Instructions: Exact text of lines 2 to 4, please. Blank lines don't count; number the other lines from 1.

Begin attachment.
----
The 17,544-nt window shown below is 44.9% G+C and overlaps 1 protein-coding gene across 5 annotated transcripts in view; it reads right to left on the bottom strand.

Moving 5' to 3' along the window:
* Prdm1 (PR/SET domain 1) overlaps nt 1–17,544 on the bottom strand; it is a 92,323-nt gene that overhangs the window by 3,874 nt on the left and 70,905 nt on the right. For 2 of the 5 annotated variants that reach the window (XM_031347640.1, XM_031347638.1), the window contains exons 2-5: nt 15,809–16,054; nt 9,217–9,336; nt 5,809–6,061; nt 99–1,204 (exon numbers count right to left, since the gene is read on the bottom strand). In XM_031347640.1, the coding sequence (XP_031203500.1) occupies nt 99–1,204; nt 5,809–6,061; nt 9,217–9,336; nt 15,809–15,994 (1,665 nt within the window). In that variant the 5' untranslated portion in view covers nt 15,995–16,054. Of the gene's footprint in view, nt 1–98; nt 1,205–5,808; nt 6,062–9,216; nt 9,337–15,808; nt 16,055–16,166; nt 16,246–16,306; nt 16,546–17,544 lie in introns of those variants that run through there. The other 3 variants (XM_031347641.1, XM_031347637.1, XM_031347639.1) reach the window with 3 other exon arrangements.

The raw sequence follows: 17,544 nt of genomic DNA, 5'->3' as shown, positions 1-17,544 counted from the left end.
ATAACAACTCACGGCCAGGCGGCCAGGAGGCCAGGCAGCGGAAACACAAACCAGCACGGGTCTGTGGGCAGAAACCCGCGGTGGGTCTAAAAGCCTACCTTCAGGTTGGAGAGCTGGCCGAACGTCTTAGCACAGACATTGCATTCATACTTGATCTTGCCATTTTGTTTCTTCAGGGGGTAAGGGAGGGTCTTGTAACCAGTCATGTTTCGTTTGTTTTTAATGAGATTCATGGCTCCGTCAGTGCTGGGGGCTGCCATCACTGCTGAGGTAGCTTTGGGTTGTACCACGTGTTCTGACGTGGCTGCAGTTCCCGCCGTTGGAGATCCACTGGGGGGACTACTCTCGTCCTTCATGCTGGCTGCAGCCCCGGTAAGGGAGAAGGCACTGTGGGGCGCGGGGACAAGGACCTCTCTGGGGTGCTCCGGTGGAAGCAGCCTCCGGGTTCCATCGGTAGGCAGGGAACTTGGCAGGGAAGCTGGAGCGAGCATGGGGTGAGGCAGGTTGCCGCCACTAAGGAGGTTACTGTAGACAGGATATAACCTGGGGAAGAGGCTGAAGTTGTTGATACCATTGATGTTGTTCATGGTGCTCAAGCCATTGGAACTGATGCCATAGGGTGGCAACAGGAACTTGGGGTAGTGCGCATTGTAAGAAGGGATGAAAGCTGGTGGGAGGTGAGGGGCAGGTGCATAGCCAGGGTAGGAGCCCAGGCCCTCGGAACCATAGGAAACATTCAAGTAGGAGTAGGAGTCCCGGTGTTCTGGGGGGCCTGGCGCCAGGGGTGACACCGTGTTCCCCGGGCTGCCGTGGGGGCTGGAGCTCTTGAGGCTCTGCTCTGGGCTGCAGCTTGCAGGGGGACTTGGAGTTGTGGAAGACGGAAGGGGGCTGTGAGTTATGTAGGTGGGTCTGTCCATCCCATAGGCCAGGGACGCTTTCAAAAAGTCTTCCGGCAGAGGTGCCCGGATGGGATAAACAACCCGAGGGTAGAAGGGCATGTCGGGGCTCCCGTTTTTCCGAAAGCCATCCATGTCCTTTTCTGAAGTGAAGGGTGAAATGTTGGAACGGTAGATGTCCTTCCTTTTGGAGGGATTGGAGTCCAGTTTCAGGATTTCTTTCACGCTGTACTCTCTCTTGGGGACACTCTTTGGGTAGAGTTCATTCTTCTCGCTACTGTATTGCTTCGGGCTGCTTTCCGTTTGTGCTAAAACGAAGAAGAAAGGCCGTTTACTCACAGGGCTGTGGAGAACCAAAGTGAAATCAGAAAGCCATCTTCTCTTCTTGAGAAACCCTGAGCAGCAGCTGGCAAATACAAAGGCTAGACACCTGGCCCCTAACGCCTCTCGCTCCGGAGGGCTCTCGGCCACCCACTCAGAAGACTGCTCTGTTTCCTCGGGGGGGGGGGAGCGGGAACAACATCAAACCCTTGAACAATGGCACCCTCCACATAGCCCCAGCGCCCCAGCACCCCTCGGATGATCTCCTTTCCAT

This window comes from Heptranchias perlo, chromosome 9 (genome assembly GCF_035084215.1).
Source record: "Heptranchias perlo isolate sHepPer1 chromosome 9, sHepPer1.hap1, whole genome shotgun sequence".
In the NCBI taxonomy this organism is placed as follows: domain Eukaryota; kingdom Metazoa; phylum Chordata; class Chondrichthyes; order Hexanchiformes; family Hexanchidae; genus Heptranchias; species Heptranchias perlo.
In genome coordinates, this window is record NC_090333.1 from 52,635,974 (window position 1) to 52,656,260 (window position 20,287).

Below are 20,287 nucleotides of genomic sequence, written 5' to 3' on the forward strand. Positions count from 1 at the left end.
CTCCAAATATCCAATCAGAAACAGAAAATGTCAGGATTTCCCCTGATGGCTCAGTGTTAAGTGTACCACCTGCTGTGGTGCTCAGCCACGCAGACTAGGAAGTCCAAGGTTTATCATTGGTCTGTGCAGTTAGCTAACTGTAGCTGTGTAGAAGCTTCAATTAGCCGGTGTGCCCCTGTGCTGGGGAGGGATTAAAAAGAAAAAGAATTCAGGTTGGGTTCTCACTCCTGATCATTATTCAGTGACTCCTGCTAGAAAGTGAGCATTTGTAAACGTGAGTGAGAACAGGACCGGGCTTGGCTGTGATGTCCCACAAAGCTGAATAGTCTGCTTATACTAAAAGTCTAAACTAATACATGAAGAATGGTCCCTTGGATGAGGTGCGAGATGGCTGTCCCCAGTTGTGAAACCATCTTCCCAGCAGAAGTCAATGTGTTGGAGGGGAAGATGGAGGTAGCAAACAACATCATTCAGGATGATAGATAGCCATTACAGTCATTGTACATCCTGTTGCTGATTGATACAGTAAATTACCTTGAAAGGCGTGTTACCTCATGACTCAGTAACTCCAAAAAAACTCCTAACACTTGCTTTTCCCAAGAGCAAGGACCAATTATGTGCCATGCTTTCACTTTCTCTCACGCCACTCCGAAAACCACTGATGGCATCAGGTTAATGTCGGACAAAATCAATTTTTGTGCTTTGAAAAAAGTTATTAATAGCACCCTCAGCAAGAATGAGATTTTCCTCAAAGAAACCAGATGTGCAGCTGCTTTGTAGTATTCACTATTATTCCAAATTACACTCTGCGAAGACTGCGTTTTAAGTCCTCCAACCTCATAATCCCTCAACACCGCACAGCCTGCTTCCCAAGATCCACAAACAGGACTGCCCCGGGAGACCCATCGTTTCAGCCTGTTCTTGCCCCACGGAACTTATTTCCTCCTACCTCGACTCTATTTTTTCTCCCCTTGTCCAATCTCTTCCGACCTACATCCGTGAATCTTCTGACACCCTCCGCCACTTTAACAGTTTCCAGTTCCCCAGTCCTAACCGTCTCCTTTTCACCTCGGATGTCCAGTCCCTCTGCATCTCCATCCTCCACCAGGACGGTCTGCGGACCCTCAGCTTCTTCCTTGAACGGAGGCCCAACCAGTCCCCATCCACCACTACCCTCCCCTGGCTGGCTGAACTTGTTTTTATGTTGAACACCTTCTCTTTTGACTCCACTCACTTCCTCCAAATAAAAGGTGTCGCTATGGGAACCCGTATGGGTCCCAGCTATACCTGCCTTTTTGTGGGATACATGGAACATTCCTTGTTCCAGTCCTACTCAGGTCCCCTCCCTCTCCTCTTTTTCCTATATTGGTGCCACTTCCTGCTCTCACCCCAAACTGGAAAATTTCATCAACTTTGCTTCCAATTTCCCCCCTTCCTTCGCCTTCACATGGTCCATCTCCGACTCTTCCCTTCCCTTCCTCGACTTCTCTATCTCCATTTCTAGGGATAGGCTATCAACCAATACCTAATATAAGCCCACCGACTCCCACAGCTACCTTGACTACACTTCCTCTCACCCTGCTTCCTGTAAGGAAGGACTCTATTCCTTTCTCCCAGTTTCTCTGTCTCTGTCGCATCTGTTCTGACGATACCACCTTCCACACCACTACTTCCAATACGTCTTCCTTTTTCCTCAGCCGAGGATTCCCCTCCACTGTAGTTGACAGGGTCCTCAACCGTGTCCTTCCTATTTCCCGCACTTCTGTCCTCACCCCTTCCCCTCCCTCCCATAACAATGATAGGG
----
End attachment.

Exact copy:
Moving 5' to 3' along the window:
* Prdm1 (PR/SET domain 1) overlaps nt 1–17,544 on the bottom strand; it is a 92,323-nt gene that overhangs the window by 3,874 nt on the left and 70,905 nt on the right. For 2 of the 5 annotated variants that reach the window (XM_031347640.1, XM_031347638.1), the window contains exons 2-5: nt 15,809–16,054; nt 9,217–9,336; nt 5,809–6,061; nt 99–1,204 (exon numbers count right to left, since the gene is read on the bottom strand). In XM_031347640.1, the coding sequence (XP_031203500.1) occupies nt 99–1,204; nt 5,809–6,061; nt 9,217–9,336; nt 15,809–15,994 (1,665 nt within the window). In that variant the 5' untranslated portion in view covers nt 15,995–16,054. Of the gene's footprint in view, nt 1–98; nt 1,205–5,808; nt 6,062–9,216; nt 9,337–15,808; nt 16,055–16,166; nt 16,246–16,306; nt 16,546–17,544 lie in introns of those variants that run through there. The other 3 variants (XM_031347641.1, XM_031347637.1, XM_031347639.1) reach the window with 3 other exon arrangements.

The raw sequence follows: 17,544 nt of genomic DNA, 5'->3' as shown, positions 1-17,544 counted from the left end.